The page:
It’s probably not on any government map as an official,”Wetlands,” probably because it’s not very large; maybe 50 to 75 yards wide and a mile or thereabouts long. Whatever, it’s on our farm and it’s home to several families of Beavers, goodness knows how many Canada Geese, Mallards and Wood Ducks, not to mention the Deer, Bears, Foxes and other forest critters who visit daily for a drink of water or to munch on some tasty leaves and berries. We don’t permit any hunting in our wetlands and we leave the perimeter untouched so as to isolate it and make access difficult for humans. I seldom venture there now except in the fall when navigating the vines, thorns and overgrowth has died down to the point where one can gain access without getting hopelessly entangled in the thicket. This past week, I took the plunge, fitted out with hip boots and a very thick, thorn proof jacket. It’s been quite dry here since Hurricane Matthew blasted through dumping well over a foot and half of rain so the slog for photos wasn’t too difficult for these old bones. My photo gear for this little adventure was my trusty Nikon D7100 small sensor camera and a Sigma 10-20mm wide angle zoom. I leave my expensive full frame cameras in the bag when I venture into water either here on the farm or at the ocean front. Why chance it when the D7100 will do the job.
It was well worth the trip. I think the late afternoon shots on a partly cloudy, blue sky day captured both the isolation and the wildness of the area. The shot above was taken from the North side of the Wetlands about 100 yards East of the largest Beaver Pond with the Sigma dialed in at 10mm with a slight crop in post. As is my usual practice when shooting into the sun, I used the manual setting and spot metering, taking my reading in the blue sky to the right away from the sun, locking the exposure ,then recomposing and shooting. The sun star, of course, is inherent at f/22. As for the ISO, suffice to say I usually shoot at several different settings and just pick what I think is best. The winner here , at least to my eye, was ISO 400.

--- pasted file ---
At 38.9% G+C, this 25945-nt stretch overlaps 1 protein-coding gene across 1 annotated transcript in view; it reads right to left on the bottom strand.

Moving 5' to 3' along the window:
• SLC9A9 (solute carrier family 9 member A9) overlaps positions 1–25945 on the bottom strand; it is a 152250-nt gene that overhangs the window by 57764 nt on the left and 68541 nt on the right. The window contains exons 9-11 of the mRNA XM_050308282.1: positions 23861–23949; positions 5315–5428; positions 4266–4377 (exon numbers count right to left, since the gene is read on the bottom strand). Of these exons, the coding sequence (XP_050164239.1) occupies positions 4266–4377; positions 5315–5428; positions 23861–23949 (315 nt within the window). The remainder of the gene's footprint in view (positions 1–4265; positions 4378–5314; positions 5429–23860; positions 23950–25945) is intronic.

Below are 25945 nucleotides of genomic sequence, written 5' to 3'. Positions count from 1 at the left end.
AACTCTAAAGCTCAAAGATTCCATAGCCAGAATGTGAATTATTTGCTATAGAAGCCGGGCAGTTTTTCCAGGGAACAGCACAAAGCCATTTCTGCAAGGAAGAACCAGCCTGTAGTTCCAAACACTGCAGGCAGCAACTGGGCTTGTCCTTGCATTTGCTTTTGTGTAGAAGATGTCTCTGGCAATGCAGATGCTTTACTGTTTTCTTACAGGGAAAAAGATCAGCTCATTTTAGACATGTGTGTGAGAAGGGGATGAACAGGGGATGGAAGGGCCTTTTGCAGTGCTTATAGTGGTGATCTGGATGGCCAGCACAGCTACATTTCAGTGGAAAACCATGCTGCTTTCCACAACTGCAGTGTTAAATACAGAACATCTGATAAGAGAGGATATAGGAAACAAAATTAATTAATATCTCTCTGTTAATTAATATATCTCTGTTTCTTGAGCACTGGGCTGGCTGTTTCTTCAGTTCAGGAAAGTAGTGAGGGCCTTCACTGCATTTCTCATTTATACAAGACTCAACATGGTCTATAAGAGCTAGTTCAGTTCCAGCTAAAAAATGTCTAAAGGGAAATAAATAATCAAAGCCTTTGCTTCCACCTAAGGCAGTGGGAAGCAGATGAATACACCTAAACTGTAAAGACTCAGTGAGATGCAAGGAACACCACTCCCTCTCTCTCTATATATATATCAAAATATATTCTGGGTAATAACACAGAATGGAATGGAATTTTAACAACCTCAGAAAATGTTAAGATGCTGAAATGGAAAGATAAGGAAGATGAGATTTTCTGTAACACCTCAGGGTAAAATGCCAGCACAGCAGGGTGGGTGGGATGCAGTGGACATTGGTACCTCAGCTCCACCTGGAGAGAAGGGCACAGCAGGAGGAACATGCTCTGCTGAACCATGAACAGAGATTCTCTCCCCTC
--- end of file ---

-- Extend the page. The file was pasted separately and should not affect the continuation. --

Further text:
A camera change for me. I’m trading in my Nikon D600 in favor of a refurbished Nikon D750. I bought the D600 new when it came out some years ago, and as you might know, the model was plagued with shutter oil splatter on the sensor requiring constant cleaning of the sensor. Nikon finally agreed to a recall and replaced the shutter free of charge and the camera has given great service ever since. I opted for the D750 because It’s faster, has a tilt screen, 51 focus points, high ISO range, among other improvements. Prior to the D600, every digital camera I have ever bought from Nikon has been a refurbished model and I have never had the first problem. I’ve always heard that unlike Nikon’s random assembly line checks of new models, each of the company’s refurbished models is gone over by by a Nikon Tech and set to factory specs before it is cleared for sale. I’ll let you know how the refurbished D750 measures up in a future post. As always, thanks for the read. See you next time.